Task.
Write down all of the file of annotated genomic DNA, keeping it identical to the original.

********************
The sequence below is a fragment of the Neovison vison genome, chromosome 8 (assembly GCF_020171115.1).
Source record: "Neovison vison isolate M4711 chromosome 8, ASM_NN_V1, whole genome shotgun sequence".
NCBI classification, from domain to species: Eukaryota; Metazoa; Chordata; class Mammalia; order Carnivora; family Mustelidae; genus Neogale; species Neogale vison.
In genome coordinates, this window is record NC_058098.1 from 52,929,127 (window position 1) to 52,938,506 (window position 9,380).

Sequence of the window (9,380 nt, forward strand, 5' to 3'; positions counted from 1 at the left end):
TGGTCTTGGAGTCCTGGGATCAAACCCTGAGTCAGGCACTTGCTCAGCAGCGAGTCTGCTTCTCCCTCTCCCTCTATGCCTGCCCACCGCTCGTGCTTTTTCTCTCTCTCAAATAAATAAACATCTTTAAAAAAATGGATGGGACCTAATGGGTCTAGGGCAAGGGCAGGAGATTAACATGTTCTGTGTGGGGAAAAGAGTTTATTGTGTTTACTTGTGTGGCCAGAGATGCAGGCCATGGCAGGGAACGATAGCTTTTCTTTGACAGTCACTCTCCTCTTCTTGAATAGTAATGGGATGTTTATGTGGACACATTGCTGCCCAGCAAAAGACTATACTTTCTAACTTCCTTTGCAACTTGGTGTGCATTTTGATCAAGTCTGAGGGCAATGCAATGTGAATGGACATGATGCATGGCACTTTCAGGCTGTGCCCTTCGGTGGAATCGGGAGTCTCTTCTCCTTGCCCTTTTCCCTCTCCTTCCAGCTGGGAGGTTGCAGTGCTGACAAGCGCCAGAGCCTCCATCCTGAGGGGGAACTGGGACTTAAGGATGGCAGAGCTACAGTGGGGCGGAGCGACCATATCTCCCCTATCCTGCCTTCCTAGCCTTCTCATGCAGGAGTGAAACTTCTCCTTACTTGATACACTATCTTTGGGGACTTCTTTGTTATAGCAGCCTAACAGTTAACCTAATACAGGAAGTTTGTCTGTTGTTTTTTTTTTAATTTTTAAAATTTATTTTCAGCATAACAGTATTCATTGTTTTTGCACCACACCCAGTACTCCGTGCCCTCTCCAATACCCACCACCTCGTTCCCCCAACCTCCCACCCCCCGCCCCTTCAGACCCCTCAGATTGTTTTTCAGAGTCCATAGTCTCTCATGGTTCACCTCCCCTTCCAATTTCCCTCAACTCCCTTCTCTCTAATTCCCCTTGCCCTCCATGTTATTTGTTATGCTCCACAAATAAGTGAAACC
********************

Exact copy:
The sequence below is a fragment of the Neovison vison genome, chromosome 8 (assembly GCF_020171115.1).
Source record: "Neovison vison isolate M4711 chromosome 8, ASM_NN_V1, whole genome shotgun sequence".
NCBI classification, from domain to species: Eukaryota; Metazoa; Chordata; class Mammalia; order Carnivora; family Mustelidae; genus Neogale; species Neogale vison.
In genome coordinates, this window is record NC_058098.1 from 52,929,127 (window position 1) to 52,938,506 (window position 9,380).

Sequence of the window (9,380 nt, forward strand, 5' to 3'; positions counted from 1 at the left end):
TGGTCTTGGAGTCCTGGGATCAAACCCTGAGTCAGGCACTTGCTCAGCAGCGAGTCTGCTTCTCCCTCTCCCTCTATGCCTGCCCACCGCTCGTGCTTTTTCTCTCTCTCAAATAAATAAACATCTTTAAAAAAATGGATGGGACCTAATGGGTCTAGGGCAAGGGCAGGAGATTAACATGTTCTGTGTGGGGAAAAGAGTTTATTGTGTTTACTTGTGTGGCCAGAGATGCAGGCCATGGCAGGGAACGATAGCTTTTCTTTGACAGTCACTCTCCTCTTCTTGAATAGTAATGGGATGTTTATGTGGACACATTGCTGCCCAGCAAAAGACTATACTTTCTAACTTCCTTTGCAACTTGGTGTGCATTTTGATCAAGTCTGAGGGCAATGCAATGTGAATGGACATGATGCATGGCACTTTCAGGCTGTGCCCTTCGGTGGAATCGGGAGTCTCTTCTCCTTGCCCTTTTCCCTCTCCTTCCAGCTGGGAGGTTGCAGTGCTGACAAGCGCCAGAGCCTCCATCCTGAGGGGGAACTGGGACTTAAGGATGGCAGAGCTACAGTGGGGCGGAGCGACCATATCTCCCCTATCCTGCCTTCCTAGCCTTCTCATGCAGGAGTGAAACTTCTCCTTACTTGATACACTATCTTTGGGGACTTCTTTGTTATAGCAGCCTAACAGTTAACCTAATACAGGAAGTTTGTCTGTTGTTTTTTTTTTAATTTTTAAAATTTATTTTCAGCATAACAGTATTCATTGTTTTTGCACCACACCCAGTACTCCGTGCCCTCTCCAATACCCACCACCTCGTTCCCCCAACCTCCCACCCCCCGCCCCTTCAGACCCCTCAGATTGTTTTTCAGAGTCCATAGTCTCTCATGGTTCACCTCCCCTTCCAATTTCCCTCAACTCCCTTCTCTCTAATTCCCCTTGCCCTCCATGTTATTTGTTATGCTCCACAAATAAGTGAAACC